Headaches are the most common types of pain, and can have many causes. To treat your headache successfully, you need to know what type of headache you have, as well as its cause. The main types of headaches are tension headaches, migraines, cluster headaches, and sinus headaches. A migraine is a severe throbbing pain that typically affects one side of the head, while a tension headache may occur on both sides of the head. Cluster headaches involve recurring bouts of severe pain on one side of the head at an interval of about 24 hours between attacks.
Migraine – Migraines cause throbbing pain that’s sometimes described as an intense pressure. More than anything else, migraine sufferers want to find a way to stop their headaches—and for many, medication helps. But for about 30 percent of migraine patients who don’t respond well to treatment, experts recommend cognitive behavioral therapy (CBT). The goal is to identify your migraine triggers and learn how to handle them so they don’t lead to pain. If you can avoid stressors like overworking or skipping meals, you can significantly reduce migraines without drugs.
Why Do I Have Headaches?
When headaches strike, it’s important to understand what kind you’re dealing with—and why it may be happening. This guide can help you identify a headache trigger and get back to feeling great faster. The most common types of headaches include: tension headaches, which feel like a tight band around your head; cluster headaches, which occur in quick bursts over several days; sinus headaches, which occur on one side of your head near your sinuses or face; migraine headaches, which cause intense throbbing pain on one side of your head; and cranial-nerve-related syndromes that involve pressure or burning sensations in your eyes (often associated with other facial pain).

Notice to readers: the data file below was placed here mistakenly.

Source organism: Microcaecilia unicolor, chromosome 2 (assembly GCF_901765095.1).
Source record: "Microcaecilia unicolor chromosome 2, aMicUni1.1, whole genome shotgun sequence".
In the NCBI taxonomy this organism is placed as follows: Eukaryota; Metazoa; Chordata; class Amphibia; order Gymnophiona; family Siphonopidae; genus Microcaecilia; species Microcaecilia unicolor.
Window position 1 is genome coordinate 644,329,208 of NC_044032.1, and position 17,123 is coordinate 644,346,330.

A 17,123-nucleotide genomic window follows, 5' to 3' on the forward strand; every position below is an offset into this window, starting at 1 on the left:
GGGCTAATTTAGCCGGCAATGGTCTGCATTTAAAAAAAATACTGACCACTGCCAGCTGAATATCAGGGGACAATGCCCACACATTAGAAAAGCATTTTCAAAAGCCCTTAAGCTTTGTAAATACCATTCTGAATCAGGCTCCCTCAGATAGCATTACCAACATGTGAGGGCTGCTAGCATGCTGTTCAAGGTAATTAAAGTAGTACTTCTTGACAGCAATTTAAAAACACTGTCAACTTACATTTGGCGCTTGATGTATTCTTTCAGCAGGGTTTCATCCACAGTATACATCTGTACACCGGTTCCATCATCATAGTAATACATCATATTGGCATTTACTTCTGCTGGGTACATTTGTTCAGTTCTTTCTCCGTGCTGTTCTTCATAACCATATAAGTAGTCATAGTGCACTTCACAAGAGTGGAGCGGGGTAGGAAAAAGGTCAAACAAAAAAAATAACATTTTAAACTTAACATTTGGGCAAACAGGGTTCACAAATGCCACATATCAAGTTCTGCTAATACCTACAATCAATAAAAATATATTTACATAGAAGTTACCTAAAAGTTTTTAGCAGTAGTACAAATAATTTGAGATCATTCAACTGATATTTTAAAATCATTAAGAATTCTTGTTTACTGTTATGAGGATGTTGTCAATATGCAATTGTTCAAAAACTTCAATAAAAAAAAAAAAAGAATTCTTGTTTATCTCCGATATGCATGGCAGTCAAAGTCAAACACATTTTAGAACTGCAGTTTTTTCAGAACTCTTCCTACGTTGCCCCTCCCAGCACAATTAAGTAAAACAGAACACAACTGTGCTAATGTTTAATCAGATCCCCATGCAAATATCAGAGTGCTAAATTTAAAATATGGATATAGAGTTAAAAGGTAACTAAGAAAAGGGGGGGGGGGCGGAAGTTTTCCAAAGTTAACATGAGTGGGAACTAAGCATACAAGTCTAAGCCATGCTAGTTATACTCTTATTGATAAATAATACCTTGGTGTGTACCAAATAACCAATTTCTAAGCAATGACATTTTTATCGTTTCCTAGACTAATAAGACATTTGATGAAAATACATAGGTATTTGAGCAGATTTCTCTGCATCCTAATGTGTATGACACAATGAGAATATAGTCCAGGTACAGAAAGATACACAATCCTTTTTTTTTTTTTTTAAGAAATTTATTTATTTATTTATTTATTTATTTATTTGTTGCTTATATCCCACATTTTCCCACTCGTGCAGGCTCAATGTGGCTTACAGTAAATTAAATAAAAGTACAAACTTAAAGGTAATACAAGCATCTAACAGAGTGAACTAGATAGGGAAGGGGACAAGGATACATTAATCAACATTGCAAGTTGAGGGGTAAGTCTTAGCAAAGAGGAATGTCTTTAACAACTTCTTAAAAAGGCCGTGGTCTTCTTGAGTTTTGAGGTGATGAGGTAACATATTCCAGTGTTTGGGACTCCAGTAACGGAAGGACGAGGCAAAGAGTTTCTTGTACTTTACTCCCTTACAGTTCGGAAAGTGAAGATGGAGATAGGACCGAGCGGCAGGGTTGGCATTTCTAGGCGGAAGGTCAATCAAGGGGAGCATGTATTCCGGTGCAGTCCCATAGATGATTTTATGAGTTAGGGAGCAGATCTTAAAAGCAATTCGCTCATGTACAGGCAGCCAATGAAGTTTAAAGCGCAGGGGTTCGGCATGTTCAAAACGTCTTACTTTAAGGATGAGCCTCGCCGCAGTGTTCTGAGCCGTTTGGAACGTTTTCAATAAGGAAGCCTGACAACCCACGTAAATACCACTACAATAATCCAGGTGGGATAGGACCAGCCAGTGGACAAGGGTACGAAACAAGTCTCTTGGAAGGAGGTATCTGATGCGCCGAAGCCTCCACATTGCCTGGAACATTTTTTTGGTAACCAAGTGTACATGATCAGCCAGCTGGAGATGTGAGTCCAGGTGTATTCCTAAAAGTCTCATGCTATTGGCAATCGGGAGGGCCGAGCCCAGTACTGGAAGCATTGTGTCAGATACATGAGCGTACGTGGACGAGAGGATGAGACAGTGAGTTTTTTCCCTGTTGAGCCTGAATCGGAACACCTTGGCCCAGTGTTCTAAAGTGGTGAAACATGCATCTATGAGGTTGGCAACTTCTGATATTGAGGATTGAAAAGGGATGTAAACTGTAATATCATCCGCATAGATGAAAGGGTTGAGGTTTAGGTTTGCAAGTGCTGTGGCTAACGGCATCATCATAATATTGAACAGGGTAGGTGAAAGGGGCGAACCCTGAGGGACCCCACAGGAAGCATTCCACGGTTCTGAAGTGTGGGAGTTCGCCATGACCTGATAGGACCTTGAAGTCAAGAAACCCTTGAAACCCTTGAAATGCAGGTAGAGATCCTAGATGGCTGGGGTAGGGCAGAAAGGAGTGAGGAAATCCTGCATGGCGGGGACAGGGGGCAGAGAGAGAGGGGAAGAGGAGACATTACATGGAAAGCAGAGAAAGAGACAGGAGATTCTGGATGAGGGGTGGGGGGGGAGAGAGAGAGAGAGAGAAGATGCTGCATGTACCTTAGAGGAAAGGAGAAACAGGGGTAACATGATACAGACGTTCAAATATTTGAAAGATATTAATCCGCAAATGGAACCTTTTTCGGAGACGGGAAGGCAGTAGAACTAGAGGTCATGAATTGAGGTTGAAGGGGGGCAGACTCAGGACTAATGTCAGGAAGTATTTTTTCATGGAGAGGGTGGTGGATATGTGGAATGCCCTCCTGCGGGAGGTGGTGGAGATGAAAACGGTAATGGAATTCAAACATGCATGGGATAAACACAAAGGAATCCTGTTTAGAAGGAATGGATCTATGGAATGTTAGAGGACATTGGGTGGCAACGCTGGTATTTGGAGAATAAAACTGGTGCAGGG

Other Causes of Headaches
Migraines, sinus headaches, tension headaches, post-traumatic headaches, and cluster headaches. There are lots of different types of headaches that you can get. The most common kind is a tension headache. This is also called a muscle-contraction type headache because it happens when too much pressure builds up in your head from straining your neck or shoulders. A migraine happens more often than not if you have some type of underlying cause for them (and not all people who have migraines know what these underlying causes are). They usually get worse with physical activity like working out or having sex. Sinus Headaches occur when your sinuses become inflamed and trigger pain near your nose and eyes. These can be triggered by allergies or colds.
The Relationship Between Stress and Headaches
As many as 4 in 10 people suffer from regular headaches, and those numbers can be higher in certain population groups. It’s no secret that stress is a common trigger for headaches, but understanding exactly how stress triggers headaches can help you manage your condition more effectively. Understanding why you get a headache (and when) will help you figure out how to stop it before it starts. Stress doesn’t necessarily cause headaches; however, chronic stress may raise your risk of developing some types of migraines. The good news is that most migraine symptoms can be managed with treatment. Migraine treatment focuses on preventing attacks before they happen or aborting an attack once it’s begun.